Persons contemplating, or who are parties in, proceedings under section 36 may believe that the Bureau possesses information that could be relevant to these proceedings. In this regard, the Bureau has received requests for such information, particularly from private parties involved in class proceedings in Canada. This Bulletin outlines the Bureau’s general position in administering and enforcing the Act with respect to requests for access to information in the Bureau’s possession or control from persons contemplating, or who are parties in, proceedings under section 36 of the Act.Footnote 2 This Bulletin also discusses the Bureau’s general basis for its position. This Bulletin supplements the "Private Actions for Damages" section of the Bureau’s Information Bulletin, "Communication of Confidential Information under the Competition Act."Footnote 3
II. Bureau’s general position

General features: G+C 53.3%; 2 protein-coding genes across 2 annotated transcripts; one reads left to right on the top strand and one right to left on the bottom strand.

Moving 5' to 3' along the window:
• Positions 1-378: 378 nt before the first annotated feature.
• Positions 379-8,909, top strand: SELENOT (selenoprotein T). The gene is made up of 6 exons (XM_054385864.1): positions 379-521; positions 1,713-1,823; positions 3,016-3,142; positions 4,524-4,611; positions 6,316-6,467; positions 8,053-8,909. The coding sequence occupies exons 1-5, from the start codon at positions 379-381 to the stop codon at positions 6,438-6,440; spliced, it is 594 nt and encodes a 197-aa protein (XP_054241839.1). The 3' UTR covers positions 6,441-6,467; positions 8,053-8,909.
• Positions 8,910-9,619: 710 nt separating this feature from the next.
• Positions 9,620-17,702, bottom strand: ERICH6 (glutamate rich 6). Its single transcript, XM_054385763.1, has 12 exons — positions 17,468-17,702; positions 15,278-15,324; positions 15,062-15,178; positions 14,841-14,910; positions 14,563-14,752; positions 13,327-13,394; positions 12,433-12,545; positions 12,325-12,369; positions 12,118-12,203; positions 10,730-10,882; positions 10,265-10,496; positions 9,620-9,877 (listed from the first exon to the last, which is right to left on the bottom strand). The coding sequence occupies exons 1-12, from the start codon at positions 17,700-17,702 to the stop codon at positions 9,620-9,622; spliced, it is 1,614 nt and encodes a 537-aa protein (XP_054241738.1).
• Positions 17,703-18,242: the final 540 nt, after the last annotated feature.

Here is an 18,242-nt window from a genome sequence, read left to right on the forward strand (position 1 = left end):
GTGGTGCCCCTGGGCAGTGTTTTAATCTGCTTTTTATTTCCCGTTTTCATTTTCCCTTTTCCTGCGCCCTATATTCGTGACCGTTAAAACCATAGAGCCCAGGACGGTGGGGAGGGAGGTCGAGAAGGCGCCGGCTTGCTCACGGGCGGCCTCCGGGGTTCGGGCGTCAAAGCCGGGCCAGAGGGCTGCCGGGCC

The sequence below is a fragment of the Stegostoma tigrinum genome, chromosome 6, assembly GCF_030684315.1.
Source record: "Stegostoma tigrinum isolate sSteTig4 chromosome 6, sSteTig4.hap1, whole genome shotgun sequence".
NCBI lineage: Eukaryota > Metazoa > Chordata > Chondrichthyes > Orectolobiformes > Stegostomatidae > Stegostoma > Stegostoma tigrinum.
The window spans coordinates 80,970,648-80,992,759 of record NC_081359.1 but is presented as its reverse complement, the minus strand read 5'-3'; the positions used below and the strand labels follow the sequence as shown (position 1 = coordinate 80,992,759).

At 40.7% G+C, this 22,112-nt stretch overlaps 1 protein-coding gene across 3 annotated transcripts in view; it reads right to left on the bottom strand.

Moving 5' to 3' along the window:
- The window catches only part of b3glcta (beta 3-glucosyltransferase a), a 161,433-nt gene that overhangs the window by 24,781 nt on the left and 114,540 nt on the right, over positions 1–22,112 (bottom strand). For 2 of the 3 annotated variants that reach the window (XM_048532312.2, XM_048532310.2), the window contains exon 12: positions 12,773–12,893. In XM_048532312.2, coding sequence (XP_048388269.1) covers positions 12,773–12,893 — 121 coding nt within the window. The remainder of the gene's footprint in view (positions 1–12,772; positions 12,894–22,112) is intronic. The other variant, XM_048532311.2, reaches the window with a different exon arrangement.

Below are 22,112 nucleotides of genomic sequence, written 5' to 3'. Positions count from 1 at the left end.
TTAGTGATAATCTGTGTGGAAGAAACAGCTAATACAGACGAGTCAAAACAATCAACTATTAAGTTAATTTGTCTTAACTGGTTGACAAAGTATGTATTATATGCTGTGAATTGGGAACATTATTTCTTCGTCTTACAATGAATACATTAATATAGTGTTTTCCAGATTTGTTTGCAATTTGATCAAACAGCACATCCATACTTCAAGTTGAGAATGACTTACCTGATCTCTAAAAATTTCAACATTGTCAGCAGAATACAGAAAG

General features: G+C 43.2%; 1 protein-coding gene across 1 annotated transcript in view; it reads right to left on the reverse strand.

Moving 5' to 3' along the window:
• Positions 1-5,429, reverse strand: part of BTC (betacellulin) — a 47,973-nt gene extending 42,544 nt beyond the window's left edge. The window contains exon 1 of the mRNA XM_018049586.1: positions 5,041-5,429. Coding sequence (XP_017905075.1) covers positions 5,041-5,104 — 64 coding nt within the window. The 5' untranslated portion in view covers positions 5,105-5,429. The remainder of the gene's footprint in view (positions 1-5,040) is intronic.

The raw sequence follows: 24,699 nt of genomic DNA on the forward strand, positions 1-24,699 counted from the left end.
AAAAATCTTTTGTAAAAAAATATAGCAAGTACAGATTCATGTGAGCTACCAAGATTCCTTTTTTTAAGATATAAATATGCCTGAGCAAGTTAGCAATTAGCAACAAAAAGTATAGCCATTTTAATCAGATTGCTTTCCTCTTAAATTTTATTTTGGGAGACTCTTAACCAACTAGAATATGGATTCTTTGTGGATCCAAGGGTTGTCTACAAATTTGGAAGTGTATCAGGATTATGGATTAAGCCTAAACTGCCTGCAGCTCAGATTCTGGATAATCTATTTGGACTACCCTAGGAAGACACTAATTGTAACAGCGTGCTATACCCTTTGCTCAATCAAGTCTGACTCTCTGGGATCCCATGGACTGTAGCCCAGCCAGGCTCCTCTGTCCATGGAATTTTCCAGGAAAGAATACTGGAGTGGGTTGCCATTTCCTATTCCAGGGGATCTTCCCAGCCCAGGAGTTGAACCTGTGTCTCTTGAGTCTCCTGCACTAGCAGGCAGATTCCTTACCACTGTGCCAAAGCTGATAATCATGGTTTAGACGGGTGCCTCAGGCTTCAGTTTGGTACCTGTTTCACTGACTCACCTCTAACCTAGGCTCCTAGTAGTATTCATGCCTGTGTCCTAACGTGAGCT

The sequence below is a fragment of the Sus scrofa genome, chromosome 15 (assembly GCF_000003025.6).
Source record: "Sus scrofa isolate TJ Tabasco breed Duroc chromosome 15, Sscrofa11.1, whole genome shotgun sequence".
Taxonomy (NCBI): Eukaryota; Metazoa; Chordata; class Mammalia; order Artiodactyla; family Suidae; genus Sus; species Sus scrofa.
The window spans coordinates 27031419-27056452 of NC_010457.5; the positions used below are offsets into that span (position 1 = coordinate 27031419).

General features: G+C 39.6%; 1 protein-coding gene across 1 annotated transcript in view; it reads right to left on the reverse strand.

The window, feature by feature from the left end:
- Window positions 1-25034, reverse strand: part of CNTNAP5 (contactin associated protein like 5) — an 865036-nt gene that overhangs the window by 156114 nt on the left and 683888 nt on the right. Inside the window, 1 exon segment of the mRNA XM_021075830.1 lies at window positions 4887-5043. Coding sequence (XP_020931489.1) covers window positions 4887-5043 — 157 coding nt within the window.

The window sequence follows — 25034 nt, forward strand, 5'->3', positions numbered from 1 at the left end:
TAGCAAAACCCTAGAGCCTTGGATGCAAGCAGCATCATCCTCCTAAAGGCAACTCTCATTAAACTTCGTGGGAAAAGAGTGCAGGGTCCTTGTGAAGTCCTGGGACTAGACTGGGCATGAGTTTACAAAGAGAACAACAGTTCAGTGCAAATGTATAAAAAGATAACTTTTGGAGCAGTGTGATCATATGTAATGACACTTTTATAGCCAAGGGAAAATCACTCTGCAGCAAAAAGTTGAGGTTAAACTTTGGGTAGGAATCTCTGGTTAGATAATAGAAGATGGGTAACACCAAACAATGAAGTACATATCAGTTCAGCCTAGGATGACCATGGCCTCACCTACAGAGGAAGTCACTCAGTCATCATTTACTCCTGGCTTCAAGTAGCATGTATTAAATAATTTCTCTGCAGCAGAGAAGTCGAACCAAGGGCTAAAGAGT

To protect the integrity of the Bureau’s investigative process and the confidentiality of information in its possession, it is the Bureau’s general position to not voluntarily provide information to persons contemplating, or who are parties to, proceedings under section 36 of the Act. As described more fully in this Bulletin, the Bureau relies heavily upon voluntarily provided information, and the Bureau’s ability to administer and enforce the Act would be seriously compromised if it could not provide persons who provide such information an assurance of confidentiality over the information it obtains and the person’s cooperation with the Bureau. Accordingly, if served with a subpoena, the Bureau will inform the information provider and oppose a subpoena for production of information if compliance would potentially interfere with an ongoing examination, inquiry or enforcement proceeding or otherwise adversely affect the administration or enforcement of the Act. If the Bureau's opposition is unsuccessful, it will seek protective court orders to maintain the confidentiality of the information in question.Footnote 4‑Footnote 5